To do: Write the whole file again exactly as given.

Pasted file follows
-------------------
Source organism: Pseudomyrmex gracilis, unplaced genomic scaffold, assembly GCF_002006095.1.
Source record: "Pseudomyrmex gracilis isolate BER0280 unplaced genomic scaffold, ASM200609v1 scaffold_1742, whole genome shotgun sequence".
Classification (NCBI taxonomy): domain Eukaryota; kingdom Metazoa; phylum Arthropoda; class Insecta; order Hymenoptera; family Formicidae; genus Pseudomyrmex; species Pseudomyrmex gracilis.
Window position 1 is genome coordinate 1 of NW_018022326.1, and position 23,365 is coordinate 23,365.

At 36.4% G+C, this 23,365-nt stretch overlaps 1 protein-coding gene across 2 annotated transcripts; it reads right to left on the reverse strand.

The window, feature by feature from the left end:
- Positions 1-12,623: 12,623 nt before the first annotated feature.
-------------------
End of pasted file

Source organism: Pseudomyrmex gracilis, unplaced genomic scaffold, assembly GCF_002006095.1.
Source record: "Pseudomyrmex gracilis isolate BER0280 unplaced genomic scaffold, ASM200609v1 scaffold_1742, whole genome shotgun sequence".
Classification (NCBI taxonomy): domain Eukaryota; kingdom Metazoa; phylum Arthropoda; class Insecta; order Hymenoptera; family Formicidae; genus Pseudomyrmex; species Pseudomyrmex gracilis.
Window position 1 is genome coordinate 1 of NW_018022326.1, and position 23,365 is coordinate 23,365.

At 36.4% G+C, this 23,365-nt stretch overlaps 1 protein-coding gene across 2 annotated transcripts; it reads right to left on the reverse strand.

The window, feature by feature from the left end:
- Positions 1-12,623: 12,623 nt before the first annotated feature.